Guiding Principles for Partner Collaboration

The CDC Foundation is the sole entity authorized by Congress to raise private funds in support of the mission and work of the Centers for Disease Control and Prevention (CDC). Foundation partnerships are designed for synergy. By aligning diverse interests and resources to address public health challenges, our focused collaborations with the private and philanthropic sectors help to fast forward CDC’s public health priorities.

Characteristics of collaborative partner activities include the following:

  • Well-defined and substantial public health benefit based on sound science and the public good
  • Clear, identifiable, substantial leadership role for CDC and a designated lead and champion within the agency
  • Ideas that have been reviewed and approved by CDC’s Office of the Director
  • Activities with a manageable size and scope with specific timelines and milestones
  • Funding that is not revocable or contingent on any action by CDC other than actions described in the proposal
  • documents (including, for example, the official results of a symposium, the participation of certain individuals in the event, etc.)
  • Non-exclusivity in the proposed activity meaning other partners may join at any time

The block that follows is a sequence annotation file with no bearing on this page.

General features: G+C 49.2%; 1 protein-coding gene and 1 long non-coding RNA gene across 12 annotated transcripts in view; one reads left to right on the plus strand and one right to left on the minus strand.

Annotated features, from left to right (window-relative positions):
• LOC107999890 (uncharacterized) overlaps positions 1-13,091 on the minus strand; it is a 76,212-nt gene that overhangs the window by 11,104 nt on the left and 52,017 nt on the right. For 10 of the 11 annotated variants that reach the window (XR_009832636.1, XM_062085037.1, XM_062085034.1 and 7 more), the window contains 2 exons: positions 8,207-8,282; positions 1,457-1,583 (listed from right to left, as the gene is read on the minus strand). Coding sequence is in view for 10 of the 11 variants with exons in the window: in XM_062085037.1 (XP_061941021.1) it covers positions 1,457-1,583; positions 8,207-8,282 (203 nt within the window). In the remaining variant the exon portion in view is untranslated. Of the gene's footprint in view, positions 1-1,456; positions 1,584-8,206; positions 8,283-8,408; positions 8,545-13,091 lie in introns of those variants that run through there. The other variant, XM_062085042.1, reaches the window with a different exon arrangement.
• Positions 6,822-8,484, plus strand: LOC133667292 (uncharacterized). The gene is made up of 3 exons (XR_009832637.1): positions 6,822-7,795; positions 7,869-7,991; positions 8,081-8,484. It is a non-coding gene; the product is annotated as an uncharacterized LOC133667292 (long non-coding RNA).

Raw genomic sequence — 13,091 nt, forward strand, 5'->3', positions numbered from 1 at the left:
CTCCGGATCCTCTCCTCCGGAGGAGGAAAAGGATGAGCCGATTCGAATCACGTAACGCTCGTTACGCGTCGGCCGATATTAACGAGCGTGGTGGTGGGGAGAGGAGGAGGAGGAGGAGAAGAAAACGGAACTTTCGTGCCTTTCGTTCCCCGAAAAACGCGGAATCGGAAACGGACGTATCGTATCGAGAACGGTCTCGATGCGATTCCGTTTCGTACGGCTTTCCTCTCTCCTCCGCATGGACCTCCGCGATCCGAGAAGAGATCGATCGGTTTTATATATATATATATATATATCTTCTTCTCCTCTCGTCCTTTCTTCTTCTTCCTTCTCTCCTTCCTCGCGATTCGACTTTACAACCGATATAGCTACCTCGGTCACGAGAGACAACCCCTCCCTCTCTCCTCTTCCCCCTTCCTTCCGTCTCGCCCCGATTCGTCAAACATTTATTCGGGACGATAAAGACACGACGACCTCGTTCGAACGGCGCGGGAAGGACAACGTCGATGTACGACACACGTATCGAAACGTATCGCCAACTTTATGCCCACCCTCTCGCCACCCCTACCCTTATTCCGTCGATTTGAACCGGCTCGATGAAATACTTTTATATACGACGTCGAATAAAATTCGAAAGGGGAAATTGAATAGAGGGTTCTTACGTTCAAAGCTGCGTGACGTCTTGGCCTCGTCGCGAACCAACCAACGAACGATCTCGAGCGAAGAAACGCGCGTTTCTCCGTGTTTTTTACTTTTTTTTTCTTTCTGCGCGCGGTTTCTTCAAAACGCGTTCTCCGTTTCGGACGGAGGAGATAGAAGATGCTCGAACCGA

• Outcomes of the activity are not intended for direct monetary benefit for the partner; avoidance of conflicts of interest
  • Adherence to independence and objectivity of CDC’s scientific judgment
  • Deference to CDC’s final judgment on all matters of scientific findings, facts or recommendations
  • Equal access to results of findings for the public and partners
  • Demonstrate opportunities for return on investment for public health, CDC, the CDC Foundation and its partners

Areas of Prohibition:

  • Partnership with an organization that represents any product that exacerbates morbidity or mortality when used as directed (mission compatibility)
  • No product endorsement or the appearance of product endorsement

Areas of Caution:

  • Event sponsorships, other than those affiliated with endowed public health educational activities available to broad and diverse audiences
  • CDC co-branding only with the approval of CDC review committee for this purpose
  • Activities where the partner is most interested in donor recognition
  • Other issues that the CDC Foundation staff may determine, on a case-by-case basis, constitute “red flag issues” warranting more detailed examination

Note: This list is not exhaustive of the types of issues that could be considered.